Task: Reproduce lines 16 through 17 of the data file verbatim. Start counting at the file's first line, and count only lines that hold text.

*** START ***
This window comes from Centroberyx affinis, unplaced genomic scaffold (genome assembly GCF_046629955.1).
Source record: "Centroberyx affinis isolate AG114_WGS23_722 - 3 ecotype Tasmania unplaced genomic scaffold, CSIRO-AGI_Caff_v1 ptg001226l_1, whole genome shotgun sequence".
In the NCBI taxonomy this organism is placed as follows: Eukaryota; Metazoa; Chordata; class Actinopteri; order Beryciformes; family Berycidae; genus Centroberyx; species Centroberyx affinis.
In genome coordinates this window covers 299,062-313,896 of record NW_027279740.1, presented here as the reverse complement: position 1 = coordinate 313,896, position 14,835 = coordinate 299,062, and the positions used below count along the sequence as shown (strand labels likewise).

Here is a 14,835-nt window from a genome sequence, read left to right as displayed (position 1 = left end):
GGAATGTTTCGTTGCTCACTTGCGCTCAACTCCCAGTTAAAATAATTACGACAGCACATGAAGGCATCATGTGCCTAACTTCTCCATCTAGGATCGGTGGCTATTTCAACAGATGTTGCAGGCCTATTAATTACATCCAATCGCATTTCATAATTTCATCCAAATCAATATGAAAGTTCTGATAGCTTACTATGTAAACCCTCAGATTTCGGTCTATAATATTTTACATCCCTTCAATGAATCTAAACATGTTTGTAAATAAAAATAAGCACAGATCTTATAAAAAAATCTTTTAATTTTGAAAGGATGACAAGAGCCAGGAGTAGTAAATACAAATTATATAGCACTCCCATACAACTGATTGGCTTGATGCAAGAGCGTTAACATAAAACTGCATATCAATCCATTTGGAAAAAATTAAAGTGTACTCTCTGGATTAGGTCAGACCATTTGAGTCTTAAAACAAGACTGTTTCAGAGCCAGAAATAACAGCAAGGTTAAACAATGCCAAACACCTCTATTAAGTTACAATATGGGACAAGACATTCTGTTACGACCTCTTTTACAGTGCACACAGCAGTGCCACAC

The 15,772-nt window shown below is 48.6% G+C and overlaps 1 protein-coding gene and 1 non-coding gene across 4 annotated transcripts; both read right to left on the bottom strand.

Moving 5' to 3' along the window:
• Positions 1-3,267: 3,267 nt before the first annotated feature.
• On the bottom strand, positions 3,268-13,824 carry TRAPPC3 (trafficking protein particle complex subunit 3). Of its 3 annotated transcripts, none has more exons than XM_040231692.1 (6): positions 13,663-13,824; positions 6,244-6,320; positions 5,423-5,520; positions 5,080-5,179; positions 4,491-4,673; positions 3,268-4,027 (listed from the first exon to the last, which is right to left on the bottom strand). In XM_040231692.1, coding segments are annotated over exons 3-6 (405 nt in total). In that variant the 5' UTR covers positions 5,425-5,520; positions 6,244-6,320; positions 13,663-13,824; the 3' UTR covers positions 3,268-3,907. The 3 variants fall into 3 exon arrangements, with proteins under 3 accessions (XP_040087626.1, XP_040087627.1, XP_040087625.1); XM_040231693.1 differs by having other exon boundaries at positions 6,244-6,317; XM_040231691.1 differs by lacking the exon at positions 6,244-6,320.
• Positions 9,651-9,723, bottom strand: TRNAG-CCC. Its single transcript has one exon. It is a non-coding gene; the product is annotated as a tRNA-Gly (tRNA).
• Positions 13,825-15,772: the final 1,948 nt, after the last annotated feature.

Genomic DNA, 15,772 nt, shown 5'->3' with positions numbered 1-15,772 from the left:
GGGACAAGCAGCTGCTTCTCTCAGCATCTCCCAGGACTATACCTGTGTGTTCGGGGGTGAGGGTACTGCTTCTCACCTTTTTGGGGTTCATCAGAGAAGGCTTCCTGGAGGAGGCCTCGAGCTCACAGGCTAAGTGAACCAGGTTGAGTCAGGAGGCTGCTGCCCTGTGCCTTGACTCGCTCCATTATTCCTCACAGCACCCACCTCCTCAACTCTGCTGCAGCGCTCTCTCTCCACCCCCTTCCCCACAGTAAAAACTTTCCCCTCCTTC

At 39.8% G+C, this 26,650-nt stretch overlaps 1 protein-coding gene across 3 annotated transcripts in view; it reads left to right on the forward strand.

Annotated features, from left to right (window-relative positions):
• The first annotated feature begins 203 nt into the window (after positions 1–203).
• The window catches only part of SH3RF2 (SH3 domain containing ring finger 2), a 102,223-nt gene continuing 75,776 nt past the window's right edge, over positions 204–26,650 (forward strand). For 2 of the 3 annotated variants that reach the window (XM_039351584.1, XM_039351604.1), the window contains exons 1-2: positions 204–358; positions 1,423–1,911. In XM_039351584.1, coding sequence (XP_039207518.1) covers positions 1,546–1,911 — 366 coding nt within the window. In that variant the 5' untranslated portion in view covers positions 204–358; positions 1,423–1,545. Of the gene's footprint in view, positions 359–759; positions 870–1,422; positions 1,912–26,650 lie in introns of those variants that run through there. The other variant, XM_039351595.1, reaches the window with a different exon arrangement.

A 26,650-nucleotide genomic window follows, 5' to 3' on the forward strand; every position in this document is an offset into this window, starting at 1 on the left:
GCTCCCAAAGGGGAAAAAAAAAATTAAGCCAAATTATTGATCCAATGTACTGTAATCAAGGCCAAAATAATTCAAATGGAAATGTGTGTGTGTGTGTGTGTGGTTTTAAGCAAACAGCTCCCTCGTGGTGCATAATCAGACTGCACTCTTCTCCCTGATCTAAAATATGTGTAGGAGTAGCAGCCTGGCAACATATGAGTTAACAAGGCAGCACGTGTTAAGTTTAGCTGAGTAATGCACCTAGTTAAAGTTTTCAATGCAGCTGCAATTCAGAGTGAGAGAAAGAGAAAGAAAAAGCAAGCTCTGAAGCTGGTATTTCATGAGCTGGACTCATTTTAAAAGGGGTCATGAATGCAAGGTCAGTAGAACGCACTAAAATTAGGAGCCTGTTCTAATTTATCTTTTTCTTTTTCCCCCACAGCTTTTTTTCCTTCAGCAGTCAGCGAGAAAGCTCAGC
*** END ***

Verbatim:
Annotated features, from left to right (window-relative positions):
• The first annotated feature begins 203 nt into the window (after positions 1–203).